We considered a number of hikes to take our first full day in the park. One possibility was the harrowing trek up Angel’s Landing. This isn’t a long hike, but it is strenuous. After crossing a bridge over the glass-clear waters of the Virgin River and beginning to climb, you ascend a steep set of twenty-one tight switchbacks known as Walter’s Wiggles. Not far beyond these, there is a flat space where you can rest and contemplate the rest of the hike, which takes you up a very skinny rock formation. At some point, the trail is only a few feet wide, and there are sheer drops of a thousand feet or more on each side. The park engineers have bolted strong chains into the rocks so that hikers can hang on for dear life as they slowly make their way to the top. Our friend Dwight hiked to the summit before there were chains, something we cannot imagine doing. The one time we took this hike, we first rode the shuttle bus to the handsome Zion Lodge to meet our son, who was then working as a cook in the Lodge Kitchen. We asked the driver if anyone had ever fallen over a ledge on the Angel’s Landing trail. Without missing a beat, she said that just that year a teenager had fallen to his death. This year a woman died when she stepped back to take a family photograph.
Since we had already proven our bravery by making it up to Angel’s Landing (see photo of me and Karen on the top of Angel’s Landing ), we decided on a less ambitious hike, to Hidden Canyon. After a climb of about a mile and a half, again with the aid of chains to secure hikers against a certain-death fall, we reached the mouth of a well-camouflaged “hanging” canyon, one that dead-ends without ascending or descending, just hanging in the air. You can walk into the canyon as far as you are able. The first part is level, and you soon come upon a rock arch, almost hidden by the canyon walls behind it. Small trees and plants abound in the sandy soil, and if the weather is cool, you relish the narrow bands of sunlight that strike the canyon floor when it widens enough and the sun is at the right angle. As you progress through the canyon, you come up against several rock barriers. Each is more daunting than the one before. This time we made it over the first two, worrying more about climbing down the slick rocks when we hiked back out. The third nearly stopped us. A gigantic wall of rock blocked the middle of the canyon. To the right there was a ledge too high for us to climb onto and probably too sloped and slippery to walk along if we had been able to hoist ourselves up on it. To the left, a rocky and very steep path rose next to the rock wall. We took this route and made it to its highest point. It looked like we could have descended back to the canyon floor and hiked on. However, we didn’t know where the canyon ended, and we were getting tired. So, we hiked back out. The footing got tricky in a few spots, but we made it. Later we looked at some relief maps and hiking guides and concluded that we were just a short distance from the end of the canyon. Maybe we should have labored on! Still, we made if further than we ever had. I thought it was a grand achievement.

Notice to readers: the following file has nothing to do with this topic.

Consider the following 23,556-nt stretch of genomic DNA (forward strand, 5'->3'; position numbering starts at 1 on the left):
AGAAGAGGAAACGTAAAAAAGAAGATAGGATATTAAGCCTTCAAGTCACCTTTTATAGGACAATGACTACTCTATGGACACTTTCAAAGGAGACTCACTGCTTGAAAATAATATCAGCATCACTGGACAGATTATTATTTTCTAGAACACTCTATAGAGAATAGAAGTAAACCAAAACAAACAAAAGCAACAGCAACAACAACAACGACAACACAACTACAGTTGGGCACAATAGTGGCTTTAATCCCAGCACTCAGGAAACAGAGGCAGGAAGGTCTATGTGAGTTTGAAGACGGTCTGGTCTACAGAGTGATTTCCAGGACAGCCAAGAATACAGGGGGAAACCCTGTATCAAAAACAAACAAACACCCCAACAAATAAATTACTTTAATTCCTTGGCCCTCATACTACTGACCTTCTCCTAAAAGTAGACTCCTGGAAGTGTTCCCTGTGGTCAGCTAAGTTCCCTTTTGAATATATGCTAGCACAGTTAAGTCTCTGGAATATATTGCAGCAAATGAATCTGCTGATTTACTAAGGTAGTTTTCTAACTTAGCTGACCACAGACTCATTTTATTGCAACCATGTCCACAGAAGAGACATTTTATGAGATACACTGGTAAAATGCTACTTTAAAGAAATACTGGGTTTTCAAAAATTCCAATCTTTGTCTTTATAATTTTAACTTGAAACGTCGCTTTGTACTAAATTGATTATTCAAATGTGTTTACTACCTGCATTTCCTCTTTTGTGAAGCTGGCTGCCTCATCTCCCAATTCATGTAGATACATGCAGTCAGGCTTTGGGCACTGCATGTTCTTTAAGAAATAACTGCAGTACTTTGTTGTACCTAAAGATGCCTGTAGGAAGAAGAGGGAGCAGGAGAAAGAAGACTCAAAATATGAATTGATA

There is something especially tranquil about Zion Canyon. On our last day, we hiked down a trail overlooking the river and the canyon floor. The cottonwood trees shimmered in the warm sun, their leaves lemon-lime and burnished gold. It seemed sacrilegious to leave, to enter once again the world of Mammon. Even the sleepy little village of Springdale is succumbing more and more to the dictates of commerce. Older motels are being torn down, and more expensive ones will surely replace them. Fancy shops and galleries are springing up, and what were once open spaces will soon give way to housing developments with pretentious names. We fear that one fine day, the Canyon Ranch Motel won’t be there when we come to town.
We re-packed the van and dropped off the keys at the motel office. We drove toward Zion’s East Entrance, through the Mt. Carmel tunnel, and parked. We walked along the short Overlook Trail and took one last look at Zion. Then we resumed our journey, heading toward Bryce Canyon and Capitol Reef National Parks.